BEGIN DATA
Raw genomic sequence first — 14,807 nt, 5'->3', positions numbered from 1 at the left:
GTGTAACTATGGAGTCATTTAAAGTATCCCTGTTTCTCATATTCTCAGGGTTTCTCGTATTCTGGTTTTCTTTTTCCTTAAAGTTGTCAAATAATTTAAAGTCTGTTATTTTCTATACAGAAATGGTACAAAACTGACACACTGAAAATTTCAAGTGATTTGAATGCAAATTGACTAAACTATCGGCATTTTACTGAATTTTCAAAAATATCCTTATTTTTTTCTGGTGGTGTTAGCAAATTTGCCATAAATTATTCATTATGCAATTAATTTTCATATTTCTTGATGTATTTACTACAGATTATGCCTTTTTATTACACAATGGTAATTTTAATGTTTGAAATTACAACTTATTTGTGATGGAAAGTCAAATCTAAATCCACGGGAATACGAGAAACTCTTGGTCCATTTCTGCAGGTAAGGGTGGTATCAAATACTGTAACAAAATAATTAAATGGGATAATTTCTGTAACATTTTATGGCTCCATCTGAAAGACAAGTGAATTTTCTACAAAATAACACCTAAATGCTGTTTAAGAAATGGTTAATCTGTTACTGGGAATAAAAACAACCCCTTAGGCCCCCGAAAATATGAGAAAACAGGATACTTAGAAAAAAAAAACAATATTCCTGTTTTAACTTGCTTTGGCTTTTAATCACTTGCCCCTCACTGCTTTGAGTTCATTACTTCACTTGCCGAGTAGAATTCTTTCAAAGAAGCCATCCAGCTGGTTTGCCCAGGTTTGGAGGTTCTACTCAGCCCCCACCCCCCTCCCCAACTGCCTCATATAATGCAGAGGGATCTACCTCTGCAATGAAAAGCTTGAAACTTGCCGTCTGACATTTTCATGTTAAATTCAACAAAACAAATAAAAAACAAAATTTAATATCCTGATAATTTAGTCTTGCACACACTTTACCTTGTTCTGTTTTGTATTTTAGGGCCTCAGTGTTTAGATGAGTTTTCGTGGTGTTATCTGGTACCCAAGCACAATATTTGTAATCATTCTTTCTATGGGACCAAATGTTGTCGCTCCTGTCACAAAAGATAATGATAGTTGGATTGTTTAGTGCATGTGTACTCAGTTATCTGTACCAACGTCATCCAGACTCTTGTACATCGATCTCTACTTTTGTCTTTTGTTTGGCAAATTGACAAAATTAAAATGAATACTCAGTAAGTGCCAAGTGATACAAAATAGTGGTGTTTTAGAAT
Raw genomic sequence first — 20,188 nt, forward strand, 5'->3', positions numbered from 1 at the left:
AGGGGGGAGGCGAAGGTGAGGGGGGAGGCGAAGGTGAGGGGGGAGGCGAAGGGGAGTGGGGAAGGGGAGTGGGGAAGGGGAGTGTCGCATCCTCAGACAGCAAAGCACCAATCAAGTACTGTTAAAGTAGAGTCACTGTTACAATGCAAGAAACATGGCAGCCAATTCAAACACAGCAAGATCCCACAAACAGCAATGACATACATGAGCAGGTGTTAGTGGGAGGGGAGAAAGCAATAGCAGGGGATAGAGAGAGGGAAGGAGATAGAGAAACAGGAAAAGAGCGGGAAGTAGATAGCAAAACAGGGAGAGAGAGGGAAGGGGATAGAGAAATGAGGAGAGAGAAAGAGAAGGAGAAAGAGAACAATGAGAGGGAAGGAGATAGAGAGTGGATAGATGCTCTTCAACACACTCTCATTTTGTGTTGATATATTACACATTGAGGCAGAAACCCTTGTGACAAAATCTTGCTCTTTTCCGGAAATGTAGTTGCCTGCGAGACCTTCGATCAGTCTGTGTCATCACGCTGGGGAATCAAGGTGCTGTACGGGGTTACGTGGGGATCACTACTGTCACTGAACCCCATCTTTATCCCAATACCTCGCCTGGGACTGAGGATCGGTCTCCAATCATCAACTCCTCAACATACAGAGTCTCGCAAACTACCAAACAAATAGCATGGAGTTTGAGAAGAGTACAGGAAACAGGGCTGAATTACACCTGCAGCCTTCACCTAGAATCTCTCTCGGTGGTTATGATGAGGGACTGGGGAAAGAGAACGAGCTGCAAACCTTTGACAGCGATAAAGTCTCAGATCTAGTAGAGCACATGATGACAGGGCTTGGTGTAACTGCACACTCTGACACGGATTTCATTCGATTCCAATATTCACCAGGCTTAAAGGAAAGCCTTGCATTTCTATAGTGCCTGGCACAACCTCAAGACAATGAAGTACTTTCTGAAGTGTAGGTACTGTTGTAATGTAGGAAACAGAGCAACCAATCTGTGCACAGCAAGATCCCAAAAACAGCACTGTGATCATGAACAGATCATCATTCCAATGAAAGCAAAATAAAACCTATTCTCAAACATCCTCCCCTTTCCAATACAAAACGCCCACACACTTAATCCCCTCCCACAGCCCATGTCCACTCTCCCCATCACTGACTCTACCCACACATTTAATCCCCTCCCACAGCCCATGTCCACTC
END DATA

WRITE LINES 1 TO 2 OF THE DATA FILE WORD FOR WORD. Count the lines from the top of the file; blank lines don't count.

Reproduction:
Raw genomic sequence first — 14,807 nt, 5'->3', positions numbered from 1 at the left:
GTGTAACTATGGAGTCATTTAAAGTATCCCTGTTTCTCATATTCTCAGGGTTTCTCGTATTCTGGTTTTCTTTTTCCTTAAAGTTGTCAAATAATTTAAAGTCTGTTATTTTCTATACAGAAATGGTACAAAACTGACACACTGAAAATTTCAAGTGATTTGAATGCAAATTGACTAAACTATCGGCATTTTACTGAATTTTCAAAAATATCCTTATTTTTTTCTGGTGGTGTTAGCAAATTTGCCATAAATTATTCATTATGCAATTAATTTTCATATTTCTTGATGTATTTACTACAGATTATGCCTTTTTATTACACAATGGTAATTTTAATGTTTGAAATTACAACTTATTTGTGATGGAAAGTCAAATCTAAATCCACGGGAATACGAGAAACTCTTGGTCCATTTCTGCAGGTAAGGGTGGTATCAAATACTGTAACAAAATAATTAAATGGGATAATTTCTGTAACATTTTATGGCTCCATCTGAAAGACAAGTGAATTTTCTACAAAATAACACCTAAATGCTGTTTAAGAAATGGTTAATCTGTTACTGGGAATAAAAACAACCCCTTAGGCCCCCGAAAATATGAGAAAACAGGATACTTAGAAAAAAAAAACAATATTCCTGTTTTAACTTGCTTTGGCTTTTAATCACTTGCCCCTCACTGCTTTGAGTTCATTACTTCACTTGCCGAGTAGAATTCTTTCAAAGAAGCCATCCAGCTGGTTTGCCCAGGTTTGGAGGTTCTACTCAGCCCCCACCCCCCTCCCCAACTGCCTCATATAATGCAGAGGGATCTACCTCTGCAATGAAAAGCTTGAAACTTGCCGTCTGACATTTTCATGTTAAATTCAACAAAACAAATAAAAAACAAAATTTAATATCCTGATAATTTAGTCTTGCACACACTTTACCTTGTTCTGTTTTGTATTTTAGGGCCTCAGTGTTTAGATGAGTTTTCGTGGTGTTATCTGGTACCCAAGCACAATATTTGTAATCATTCTTTCTATGGGACCAAATGTTGTCGCTCCTGTCACAAAAGATAATGATAGTTGGATTGTTTAGTGCATGTGTACTCAGTTATCTGTACCAACGTCATCCAGACTCTTGTACATCGATCTCTACTTTTGTCTTTTGTTTGGCAAATTGACAAAATTAAAATGAATACTCAGTAAGTGCCAAGTGATACAAAATAGTGGTGTTTTAGAAT